The row over prisoners' voting rights has erupted again as human rights judges gave David Cameron six months to change the law in Britain.
The European Court of Human Rights acknowledged that it was up to national authorities to decide exactly who can vote from jail - but denying the right to all inmates indiscriminately is illegal.
The ultimatum was issued as the Strasbourg court ruled in a separate case that depriving an Italian convicted murderer of voting rights did not breach his human rights.
But the judges emphasised that this was because in Italy, unlike the UK, there is no "general, automatic, indiscriminate" ban in place.
The ruling pointed out that in Italy, the loss of voting rights only applied to prisoners guilty of certain types of offences and where a sentence of at least three years is imposed. Even for those affected, the right to vote can be restored three years after the sentence has been completed.
The judges effectively challenged the UK Government to agree within six months on what parameters to set for British prisoners, and scrap the total ban.
A Cabinet Office spokesman said the Government would now consider carefully the ruling on Italy "and its implication on the issue of prisoner voting in the UK".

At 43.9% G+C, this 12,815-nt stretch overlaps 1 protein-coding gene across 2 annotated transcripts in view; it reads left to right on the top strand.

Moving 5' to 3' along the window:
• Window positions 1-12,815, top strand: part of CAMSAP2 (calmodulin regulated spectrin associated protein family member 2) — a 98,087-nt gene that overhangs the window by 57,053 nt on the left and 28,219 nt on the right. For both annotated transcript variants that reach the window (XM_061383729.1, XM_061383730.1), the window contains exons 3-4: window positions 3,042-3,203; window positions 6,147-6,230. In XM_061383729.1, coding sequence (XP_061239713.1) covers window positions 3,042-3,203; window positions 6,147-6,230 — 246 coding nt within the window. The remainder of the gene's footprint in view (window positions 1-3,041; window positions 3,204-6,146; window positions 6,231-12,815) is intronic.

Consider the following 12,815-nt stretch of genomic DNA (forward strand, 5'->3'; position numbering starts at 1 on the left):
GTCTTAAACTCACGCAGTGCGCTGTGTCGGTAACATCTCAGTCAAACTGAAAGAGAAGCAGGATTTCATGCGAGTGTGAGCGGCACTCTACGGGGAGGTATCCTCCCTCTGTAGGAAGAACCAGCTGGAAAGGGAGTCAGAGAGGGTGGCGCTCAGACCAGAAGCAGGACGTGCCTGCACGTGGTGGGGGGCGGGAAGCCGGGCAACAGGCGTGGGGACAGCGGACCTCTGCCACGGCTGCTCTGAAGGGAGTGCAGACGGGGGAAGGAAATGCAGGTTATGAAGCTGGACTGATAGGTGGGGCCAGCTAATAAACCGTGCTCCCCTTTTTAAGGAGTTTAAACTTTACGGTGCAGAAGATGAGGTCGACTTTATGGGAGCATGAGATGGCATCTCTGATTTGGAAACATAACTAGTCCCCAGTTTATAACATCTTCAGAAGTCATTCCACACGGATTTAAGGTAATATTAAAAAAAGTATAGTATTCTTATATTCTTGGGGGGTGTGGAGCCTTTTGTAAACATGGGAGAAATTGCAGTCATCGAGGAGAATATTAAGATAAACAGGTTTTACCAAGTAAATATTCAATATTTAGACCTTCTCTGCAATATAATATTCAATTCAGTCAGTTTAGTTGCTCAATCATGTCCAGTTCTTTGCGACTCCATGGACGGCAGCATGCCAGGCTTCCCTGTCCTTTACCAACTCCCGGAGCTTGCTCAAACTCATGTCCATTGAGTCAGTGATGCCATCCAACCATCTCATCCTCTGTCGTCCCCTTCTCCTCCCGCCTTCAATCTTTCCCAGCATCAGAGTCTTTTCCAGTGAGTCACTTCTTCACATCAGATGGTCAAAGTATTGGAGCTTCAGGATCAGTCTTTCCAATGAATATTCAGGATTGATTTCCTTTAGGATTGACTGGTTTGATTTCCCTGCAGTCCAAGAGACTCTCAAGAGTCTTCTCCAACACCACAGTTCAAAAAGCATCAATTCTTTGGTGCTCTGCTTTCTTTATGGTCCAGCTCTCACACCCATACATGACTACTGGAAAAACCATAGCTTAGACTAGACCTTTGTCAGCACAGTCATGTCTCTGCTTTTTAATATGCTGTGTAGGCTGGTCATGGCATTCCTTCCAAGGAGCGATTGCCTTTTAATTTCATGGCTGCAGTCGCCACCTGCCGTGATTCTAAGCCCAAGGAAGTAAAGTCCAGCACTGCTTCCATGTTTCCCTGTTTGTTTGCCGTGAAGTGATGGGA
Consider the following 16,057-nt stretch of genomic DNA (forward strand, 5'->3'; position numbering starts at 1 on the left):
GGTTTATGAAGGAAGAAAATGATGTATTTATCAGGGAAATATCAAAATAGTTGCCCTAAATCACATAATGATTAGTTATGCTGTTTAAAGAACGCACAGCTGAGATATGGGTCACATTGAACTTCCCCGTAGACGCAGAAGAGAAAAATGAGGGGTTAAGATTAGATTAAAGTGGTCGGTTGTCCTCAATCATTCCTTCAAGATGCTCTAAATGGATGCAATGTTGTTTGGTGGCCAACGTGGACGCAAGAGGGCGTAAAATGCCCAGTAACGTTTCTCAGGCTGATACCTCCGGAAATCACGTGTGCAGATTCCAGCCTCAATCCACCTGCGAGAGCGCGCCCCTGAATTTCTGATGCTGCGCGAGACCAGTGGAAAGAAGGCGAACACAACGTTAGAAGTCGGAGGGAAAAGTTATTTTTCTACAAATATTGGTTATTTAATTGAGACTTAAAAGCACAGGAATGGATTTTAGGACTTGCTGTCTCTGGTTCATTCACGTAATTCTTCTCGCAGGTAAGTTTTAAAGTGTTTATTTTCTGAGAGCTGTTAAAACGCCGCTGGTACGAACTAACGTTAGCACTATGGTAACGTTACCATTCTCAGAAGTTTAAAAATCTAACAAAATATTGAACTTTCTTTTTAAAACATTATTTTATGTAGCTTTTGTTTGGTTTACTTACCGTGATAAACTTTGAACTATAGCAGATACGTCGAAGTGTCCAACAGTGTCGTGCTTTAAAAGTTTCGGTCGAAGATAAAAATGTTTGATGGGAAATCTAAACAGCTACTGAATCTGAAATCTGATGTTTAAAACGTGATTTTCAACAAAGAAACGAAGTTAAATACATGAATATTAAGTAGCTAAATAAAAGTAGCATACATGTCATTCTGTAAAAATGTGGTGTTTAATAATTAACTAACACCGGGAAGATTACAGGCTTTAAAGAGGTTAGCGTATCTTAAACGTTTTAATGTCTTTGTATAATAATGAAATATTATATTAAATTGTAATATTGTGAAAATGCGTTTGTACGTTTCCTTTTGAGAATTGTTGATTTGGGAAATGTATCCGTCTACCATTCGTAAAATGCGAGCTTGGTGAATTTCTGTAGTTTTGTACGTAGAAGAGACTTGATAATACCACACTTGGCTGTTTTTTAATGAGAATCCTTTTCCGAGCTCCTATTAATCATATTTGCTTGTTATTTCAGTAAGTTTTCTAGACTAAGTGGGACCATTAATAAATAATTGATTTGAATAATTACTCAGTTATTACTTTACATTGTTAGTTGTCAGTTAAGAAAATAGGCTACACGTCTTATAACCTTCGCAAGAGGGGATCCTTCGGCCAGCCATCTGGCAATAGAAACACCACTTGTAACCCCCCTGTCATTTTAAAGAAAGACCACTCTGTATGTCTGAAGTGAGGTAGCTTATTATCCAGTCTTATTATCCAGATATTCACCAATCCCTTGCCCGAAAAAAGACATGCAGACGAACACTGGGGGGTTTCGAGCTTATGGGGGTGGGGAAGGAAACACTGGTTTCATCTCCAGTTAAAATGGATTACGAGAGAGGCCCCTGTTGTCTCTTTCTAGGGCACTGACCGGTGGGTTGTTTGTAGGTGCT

But Conservative MP David Davis slammed the ultimatum, saying: "This will inevitably lead to a clash between the express wishes of the UK Parliament and the assertions of the European Court and will not help the court achieve its important functions in stopping breaches of fundamental rights throughout Europe."
The judges said that if the UK now complies within six months with the order to grant some prisoners voting rights, the court will "strike out" all similar pending cases from UK prisoners - about 2,500 and counting.
Isabella Sankey, director of policy for Liberty said: "After all the political hot-air and raised tempers over prisoner voting, this judgment shows that while the Court of Human Rights must uphold core values against blanket and irrational Victorian laws, it will allow individual countries a great deal of discretion about how best to apply human rights at home."